Educators and area employers learned that Post Traumatic Stress Disorder is not a “veterans’ only” affliction and helping avert a suicide attempt is a skill that can be learned during Nicolet Area Technical College’s second “Hire Up” presentation Friday.
“PTSD is a normal reaction to an abnormal event,” said Jessica Schiek, Ministry Saint Mary’s Hospital mental health therapist. It tells the individual that the world is a scary place and dangerous place and they are ill equipped to deal with it.”
While PTSD is often associated as a problem face by combat veterans, victims of sexual assault or motor vehicle accidents can also suffer the disorder, she said. During the morning long session, Schiek discussed the symptoms, possible warning signs such as hyper-vigilance and other “triggers” of the disorder in detail, noting that there are almost as many people dealing with PTSD as there are those suffering from diabetes.
While there are technologies and tests that help caregivers diagnose and treat illnesses and physical injuries, there are no similar tools to test for or treat PTSD, she said. Mental health researchers and care providers do not know why some people are afflicted with the disorder while are not.
Research is underway to find out what part of the brain are affected by PTSD, she said. County veteran service officers and veteran peer support group leaders added their personal stories to the discussion, frequently citing real-world examples of the symptoms and situations Schiek discussed during her presentation.
“You are noting to be treating PTSD in your workplace,” she said, adding, “you are going to be seeing people every day and will be interacting with them more than anybody else.”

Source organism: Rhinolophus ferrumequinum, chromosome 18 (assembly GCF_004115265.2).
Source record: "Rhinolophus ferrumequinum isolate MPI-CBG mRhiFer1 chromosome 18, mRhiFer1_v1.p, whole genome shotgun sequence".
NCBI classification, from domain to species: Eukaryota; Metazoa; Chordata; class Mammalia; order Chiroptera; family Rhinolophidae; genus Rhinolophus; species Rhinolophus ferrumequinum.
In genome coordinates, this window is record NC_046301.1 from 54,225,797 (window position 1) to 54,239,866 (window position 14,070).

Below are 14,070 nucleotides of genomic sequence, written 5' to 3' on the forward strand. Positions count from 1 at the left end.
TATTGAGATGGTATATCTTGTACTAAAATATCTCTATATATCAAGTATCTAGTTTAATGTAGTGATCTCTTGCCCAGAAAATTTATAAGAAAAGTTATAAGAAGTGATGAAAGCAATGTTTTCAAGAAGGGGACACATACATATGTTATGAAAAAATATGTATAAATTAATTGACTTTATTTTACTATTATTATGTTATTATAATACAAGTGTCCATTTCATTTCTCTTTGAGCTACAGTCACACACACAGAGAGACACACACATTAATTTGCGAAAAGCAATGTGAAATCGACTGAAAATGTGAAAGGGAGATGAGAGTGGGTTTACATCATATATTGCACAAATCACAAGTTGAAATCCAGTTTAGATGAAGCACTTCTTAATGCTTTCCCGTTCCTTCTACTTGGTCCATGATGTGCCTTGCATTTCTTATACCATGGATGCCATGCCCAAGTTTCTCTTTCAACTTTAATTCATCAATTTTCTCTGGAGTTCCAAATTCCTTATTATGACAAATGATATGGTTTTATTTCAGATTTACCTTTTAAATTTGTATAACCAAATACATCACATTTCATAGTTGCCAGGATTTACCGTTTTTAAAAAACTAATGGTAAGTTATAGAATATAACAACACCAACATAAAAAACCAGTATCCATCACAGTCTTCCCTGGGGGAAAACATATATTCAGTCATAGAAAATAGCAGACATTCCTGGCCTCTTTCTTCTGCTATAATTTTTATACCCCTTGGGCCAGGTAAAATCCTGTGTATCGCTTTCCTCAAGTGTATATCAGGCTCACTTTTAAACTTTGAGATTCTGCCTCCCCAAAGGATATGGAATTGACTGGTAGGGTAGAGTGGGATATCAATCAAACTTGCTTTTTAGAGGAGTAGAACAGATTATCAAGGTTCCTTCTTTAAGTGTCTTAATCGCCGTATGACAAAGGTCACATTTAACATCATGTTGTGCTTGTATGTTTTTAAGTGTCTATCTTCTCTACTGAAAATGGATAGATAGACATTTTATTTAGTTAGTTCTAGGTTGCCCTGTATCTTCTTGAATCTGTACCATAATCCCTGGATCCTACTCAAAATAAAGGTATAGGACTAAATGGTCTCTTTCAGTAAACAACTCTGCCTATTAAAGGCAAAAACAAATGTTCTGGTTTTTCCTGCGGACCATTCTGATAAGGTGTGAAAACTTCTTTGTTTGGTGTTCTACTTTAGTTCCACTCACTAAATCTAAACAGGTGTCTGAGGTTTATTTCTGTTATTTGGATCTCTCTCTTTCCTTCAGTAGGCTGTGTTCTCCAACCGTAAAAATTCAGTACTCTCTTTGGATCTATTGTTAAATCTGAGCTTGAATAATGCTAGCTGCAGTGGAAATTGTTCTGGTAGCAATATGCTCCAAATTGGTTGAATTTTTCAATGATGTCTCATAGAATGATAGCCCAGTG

The ability to recognize the warning signs of suicide and feeling comfortable to ask the question and being able to help “is the best way we can support our community, those with PTSD and each other.”
Knowing how to help someone who is considering committing suicide, known as Question, Persuade, Refer, is a skill that can be learned and can be used to help in a crisis much like cardiopulmonary resuscitation (CPR) is used to help a heart attack victim, Schiek said. Those trained in QPR will be able to ask someone considering suicide questions that may persuade the people to consider alternatives, persuade them not to take their own life and offer hope, she said.
“QPR is not intended to be a form of treatment nor a replacement for professional help,” she explained. “It is an intervention, in a crisis, that help save a life. Hopefully it will provide you with the skills and confidence to intervene in a crisis.”
“Hire Up” is a series of workshops presented by the college to discuss and share issues facing veterans in the classroom and workplace. The first session, held Oct. 2, 2015, covered the advantages of hiring veterans and potential problems and benefits of having veterans face while attending college.
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